Concert Review: Matthew Dear/Blondes

Concert Review: Matthew Dear/Blondes

No bullshit – Matthew Dear will be a rock star. I can’t promise when or from what angle, but his empyrean, sold-out Bowery Ballroom performance could’ve been transplanted to Madison Square Garden or Wembley Stadium. If he doesn’t blow it, and the bro-step masses grow up and snap out of it just in time for his next full-length release, my money’s on Dear finding himself on a much bigger radar than the SPINs and Stereogums of the world.

This show fell on a rainy night in the darkest corner of lower Manhattan. I decided to give opening act Blondes, house jammers and ex-rockers Zach Steinman and Sam Haar, the benefit of the doubt as the first 10 minutes or so of their opening number wobbled through what I felt comfortable deeming aimless knob-twisting. It wasn’t long before I gave up. While some songs, like a percussion-heavy number with vocals morphing in and out of drum noises, possessed a certain spark, the Brooklyn duo treaded middle ground far too much. When real grooves were lit, the accompanying melodies were jotted all across the map, and the crowd remained ultimately unmoved and unenthused, apart from the scattered trance-dance goofballs. There were one or two hints of real apocalypse, but – let’s just compare this to {Melancholia} real quick – that apocalypse was surrounded by too much random bullshit that didn’t need to be there and will be forgotten a few hours later.

Matthew Dear’s set began with the pitch black stage punctured by perhaps the bassiest bass frequency I’ve ever heard. A minute later we were in a “Twin Peaks” dream sequence, with the lanky Dear lurking out from the shadows as white strobe lights flickered, leading into an a cappella hymn, modulated, reversed and looped from underneath him. Soon he was knee-deep in “More Surgery” from 2010’s Black City, the near-masterpiece that cemented Dear’s transition from DJ/producer to budding Bowie. On this night, the song was a fucking monster, with a hot off the press band (only their third show) behind him, highlighted by a warped trumpet and an atomic bomb of a drummer who blew the gates open on Dear’s intense, Zen-like rhythms while not stepping in their way.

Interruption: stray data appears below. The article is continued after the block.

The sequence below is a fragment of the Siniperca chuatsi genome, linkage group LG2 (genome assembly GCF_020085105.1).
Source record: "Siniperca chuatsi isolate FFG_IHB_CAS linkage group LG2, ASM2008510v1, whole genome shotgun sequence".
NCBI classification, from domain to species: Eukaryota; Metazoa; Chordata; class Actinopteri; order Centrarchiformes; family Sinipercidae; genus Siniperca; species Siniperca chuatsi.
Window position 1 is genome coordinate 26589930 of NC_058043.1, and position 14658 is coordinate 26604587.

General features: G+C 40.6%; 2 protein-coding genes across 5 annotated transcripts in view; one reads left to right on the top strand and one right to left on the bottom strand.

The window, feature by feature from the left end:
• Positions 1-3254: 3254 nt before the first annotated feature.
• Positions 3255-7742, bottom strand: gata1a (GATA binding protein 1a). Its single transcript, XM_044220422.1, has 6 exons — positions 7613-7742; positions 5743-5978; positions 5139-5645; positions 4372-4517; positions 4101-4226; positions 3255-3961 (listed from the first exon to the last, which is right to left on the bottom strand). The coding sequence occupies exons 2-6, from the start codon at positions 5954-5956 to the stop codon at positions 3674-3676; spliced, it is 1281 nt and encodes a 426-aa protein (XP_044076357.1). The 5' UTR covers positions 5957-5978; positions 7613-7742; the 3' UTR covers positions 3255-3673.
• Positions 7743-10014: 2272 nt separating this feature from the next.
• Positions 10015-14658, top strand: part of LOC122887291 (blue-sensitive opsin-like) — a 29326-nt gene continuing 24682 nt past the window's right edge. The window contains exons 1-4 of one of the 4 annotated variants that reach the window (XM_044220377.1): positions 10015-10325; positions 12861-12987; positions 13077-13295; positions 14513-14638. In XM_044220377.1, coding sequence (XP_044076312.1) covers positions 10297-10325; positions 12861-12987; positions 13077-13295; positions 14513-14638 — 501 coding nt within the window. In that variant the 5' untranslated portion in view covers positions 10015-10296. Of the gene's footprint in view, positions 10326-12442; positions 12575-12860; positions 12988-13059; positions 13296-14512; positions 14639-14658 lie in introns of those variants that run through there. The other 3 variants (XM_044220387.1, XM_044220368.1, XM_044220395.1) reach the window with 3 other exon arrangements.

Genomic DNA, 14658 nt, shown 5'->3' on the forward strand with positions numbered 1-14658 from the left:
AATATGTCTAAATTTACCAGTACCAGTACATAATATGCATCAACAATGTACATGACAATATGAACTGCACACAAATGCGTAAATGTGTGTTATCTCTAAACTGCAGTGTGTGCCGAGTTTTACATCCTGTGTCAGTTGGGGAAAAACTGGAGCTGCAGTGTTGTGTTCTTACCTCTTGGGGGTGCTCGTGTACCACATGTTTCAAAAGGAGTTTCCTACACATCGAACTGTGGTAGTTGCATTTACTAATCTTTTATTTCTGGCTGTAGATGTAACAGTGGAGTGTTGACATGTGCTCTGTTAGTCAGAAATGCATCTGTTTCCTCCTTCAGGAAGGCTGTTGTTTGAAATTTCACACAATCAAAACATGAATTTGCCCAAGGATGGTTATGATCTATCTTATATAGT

During “Monkey,” it fully struck me how much of David Byrne in particular resides in Dear’s ambitions onstage and on record. While the latter is yet to be fully realized, the man completely owns the crowd and their imaginations, mixing dark, sardonic tales of sex and the city with parodic, maraca-shaking moves that can be traced back to James Brown as much as Bowie. The freshly-minted band tested out several new songs, each suggesting more depth and intricacy than most of the Black City and Headcage material, for the welcoming crowd. This fresh perspective on song structures found its way into previously released material as well – the live version of “Slowdance” introduced gaps and drop-outs not present on the record, and crowd favorites “You Put a Smell On Me” and “Tide” were flowing with fresh balls and vigor, thanks to Dear’s expertly-chosen cohorts.

With the crowd aching for just one more breath, the show ended without encore. I have to believe that Dear is saving it for his next visit to our black city, when he has even more eyes and ears at full attention.

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